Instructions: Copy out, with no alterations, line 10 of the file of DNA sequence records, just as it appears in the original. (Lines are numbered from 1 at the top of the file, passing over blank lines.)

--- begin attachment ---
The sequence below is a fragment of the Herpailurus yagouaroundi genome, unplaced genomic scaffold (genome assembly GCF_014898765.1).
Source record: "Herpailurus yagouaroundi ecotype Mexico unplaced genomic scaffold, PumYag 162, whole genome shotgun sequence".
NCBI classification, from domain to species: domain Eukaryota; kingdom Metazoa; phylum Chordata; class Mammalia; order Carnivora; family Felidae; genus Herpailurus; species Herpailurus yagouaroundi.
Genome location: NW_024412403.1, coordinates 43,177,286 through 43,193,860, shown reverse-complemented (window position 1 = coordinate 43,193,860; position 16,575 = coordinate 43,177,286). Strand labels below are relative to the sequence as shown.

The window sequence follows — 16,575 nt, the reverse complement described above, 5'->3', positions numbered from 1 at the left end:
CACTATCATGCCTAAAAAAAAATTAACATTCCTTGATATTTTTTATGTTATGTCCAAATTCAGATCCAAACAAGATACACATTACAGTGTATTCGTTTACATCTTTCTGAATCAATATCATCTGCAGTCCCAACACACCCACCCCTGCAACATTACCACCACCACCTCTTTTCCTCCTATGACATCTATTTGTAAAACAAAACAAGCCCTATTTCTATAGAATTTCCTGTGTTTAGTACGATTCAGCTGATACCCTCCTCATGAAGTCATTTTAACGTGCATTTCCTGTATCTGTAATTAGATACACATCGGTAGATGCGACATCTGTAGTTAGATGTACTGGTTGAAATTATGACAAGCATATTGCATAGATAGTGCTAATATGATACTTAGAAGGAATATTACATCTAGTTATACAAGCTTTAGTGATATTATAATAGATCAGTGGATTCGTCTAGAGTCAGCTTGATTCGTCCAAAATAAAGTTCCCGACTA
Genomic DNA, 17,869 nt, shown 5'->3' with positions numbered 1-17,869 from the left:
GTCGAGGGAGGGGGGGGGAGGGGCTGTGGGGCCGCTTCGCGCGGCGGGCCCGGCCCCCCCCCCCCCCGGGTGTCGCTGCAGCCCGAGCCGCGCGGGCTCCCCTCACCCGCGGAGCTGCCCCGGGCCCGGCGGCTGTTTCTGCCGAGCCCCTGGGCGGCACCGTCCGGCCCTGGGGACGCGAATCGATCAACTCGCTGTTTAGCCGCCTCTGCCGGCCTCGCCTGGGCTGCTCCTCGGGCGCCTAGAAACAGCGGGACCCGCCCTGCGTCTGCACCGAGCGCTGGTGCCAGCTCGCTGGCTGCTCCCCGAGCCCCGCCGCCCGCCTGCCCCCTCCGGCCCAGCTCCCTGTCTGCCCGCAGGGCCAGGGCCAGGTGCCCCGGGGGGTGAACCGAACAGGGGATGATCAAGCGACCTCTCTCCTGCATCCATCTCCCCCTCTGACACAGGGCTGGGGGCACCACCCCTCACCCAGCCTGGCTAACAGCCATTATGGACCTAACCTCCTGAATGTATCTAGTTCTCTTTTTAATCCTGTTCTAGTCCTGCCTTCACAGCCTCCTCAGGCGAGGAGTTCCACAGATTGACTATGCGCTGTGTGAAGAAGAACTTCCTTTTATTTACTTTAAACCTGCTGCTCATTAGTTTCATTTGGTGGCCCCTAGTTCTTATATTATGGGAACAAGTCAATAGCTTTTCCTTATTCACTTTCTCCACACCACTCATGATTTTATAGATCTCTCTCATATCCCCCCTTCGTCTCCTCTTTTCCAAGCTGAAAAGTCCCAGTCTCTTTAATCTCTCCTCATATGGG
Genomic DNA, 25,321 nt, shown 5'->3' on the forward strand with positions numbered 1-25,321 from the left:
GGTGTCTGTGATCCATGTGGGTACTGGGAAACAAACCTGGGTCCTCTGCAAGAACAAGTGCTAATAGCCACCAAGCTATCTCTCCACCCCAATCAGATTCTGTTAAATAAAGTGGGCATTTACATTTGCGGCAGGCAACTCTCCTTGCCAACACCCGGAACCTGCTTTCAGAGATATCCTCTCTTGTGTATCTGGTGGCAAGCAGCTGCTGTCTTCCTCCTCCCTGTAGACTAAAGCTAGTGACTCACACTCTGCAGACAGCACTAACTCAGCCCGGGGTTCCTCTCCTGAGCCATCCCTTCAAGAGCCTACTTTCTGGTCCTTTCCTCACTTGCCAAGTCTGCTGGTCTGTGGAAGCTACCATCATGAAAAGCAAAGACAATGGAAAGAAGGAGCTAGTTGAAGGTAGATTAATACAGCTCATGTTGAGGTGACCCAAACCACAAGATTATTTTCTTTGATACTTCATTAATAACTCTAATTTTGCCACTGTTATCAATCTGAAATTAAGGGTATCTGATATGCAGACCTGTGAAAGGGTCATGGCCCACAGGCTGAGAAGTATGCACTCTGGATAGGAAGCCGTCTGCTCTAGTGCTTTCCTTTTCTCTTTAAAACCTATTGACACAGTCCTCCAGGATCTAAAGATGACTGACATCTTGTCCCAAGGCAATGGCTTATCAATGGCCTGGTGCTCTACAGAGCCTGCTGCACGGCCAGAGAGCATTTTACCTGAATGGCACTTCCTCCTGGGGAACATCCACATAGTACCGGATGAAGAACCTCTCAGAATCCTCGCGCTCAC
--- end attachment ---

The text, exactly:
GGTGTCTGTGATCCATGTGGGTACTGGGAAACAAACCTGGGTCCTCTGCAAGAACAAGTGCTAATAGCCACCAAGCTATCTCTCCACCCCAATCAGATTCTGTTAAATAAAGTGGGCATTTACATTTGCGGCAGGCAACTCTCCTTGCCAACACCCGGAACCTGCTTTCAGAGATATCCTCTCTTGTGTATCTGGTGGCAAGCAGCTGCTGTCTTCCTCCTCCCTGTAGACTAAAGCTAGTGACTCACACTCTGCAGACAGCACTAACTCAGCCCGGGGTTCCTCTCCTGAGCCATCCCTTCAAGAGCCTACTTTCTGGTCCTTTCCTCACTTGCCAAGTCTGCTGGTCTGTGGAAGCTACCATCATGAAAAGCAAAGACAATGGAAAGAAGGAGCTAGTTGAAGGTAGATTAATACAGCTCATGTTGAGGTGACCCAAACCACAAGATTATTTTCTTTGATACTTCATTAATAACTCTAATTTTGCCACTGTTATCAATCTGAAATTAAGGGTATCTGATATGCAGACCTGTGAAAGGGTCATGGCCCACAGGCTGAGAAGTATGCACTCTGGATAGGAAGCCGTCTGCTCTAGTGCTTTCCTTTTCTCTTTAAAACCTATTGACACAGTCCTCCAGGATCTAAAGATGACTGACATCTTGTCCCAAGGCAATGGCTTATCAATGGCCTGGTGCTCTACAGAGCCTGCTGCACGGCCAGAGAGCATTTTACCTGAATGGCACTTCCTCCTGGGGAACATCCACATAGTACCGGATGAAGAACCTCTCAGAATCCTCGCGCTCAC